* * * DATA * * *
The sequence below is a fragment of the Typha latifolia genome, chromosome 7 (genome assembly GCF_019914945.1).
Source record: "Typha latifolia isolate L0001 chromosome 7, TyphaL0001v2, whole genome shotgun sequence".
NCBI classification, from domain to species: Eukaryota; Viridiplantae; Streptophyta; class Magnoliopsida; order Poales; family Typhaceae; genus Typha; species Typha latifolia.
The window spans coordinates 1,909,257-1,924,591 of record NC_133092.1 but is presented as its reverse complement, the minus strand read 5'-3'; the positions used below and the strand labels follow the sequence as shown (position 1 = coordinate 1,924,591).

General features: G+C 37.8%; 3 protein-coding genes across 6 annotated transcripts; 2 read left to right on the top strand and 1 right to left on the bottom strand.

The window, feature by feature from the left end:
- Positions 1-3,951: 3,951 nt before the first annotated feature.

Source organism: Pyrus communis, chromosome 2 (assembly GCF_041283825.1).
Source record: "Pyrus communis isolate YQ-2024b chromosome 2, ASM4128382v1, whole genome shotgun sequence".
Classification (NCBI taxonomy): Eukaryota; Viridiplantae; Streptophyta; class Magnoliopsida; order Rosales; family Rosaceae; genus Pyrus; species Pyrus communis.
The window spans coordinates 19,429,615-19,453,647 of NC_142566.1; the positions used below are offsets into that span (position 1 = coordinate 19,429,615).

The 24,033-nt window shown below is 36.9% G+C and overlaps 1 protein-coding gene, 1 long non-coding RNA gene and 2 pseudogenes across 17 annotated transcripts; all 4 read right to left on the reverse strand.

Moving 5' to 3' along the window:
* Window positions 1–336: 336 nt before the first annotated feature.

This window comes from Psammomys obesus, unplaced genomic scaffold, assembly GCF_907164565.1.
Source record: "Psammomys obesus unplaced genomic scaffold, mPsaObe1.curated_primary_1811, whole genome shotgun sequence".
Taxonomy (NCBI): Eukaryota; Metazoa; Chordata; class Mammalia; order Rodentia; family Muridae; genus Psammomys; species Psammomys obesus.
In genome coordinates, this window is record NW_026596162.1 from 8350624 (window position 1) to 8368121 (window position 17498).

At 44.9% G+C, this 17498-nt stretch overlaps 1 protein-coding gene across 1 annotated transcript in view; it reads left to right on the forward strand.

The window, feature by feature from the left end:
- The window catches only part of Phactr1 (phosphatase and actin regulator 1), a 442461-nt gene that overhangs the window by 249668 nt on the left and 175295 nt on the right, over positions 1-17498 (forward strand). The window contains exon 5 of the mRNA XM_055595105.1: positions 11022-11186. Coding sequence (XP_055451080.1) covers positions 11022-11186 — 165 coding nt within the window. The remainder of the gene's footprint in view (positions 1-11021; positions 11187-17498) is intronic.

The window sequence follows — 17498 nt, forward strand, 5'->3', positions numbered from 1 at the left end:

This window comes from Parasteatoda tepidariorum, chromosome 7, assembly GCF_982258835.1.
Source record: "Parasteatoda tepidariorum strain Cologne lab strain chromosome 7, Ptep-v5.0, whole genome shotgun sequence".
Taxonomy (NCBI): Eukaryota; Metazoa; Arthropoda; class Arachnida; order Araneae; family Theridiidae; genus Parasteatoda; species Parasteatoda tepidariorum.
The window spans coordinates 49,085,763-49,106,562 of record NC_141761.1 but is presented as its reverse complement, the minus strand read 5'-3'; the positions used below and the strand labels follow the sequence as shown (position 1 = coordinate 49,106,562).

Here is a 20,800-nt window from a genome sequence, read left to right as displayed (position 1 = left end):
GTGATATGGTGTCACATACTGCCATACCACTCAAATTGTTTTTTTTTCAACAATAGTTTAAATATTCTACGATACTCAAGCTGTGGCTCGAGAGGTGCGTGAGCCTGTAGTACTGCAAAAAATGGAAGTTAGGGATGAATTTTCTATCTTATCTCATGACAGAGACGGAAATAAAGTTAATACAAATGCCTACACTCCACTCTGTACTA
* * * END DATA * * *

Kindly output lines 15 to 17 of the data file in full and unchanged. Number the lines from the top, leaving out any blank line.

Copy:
This window comes from Psammomys obesus, unplaced genomic scaffold, assembly GCF_907164565.1.
Source record: "Psammomys obesus unplaced genomic scaffold, mPsaObe1.curated_primary_1811, whole genome shotgun sequence".
Taxonomy (NCBI): Eukaryota; Metazoa; Chordata; class Mammalia; order Rodentia; family Muridae; genus Psammomys; species Psammomys obesus.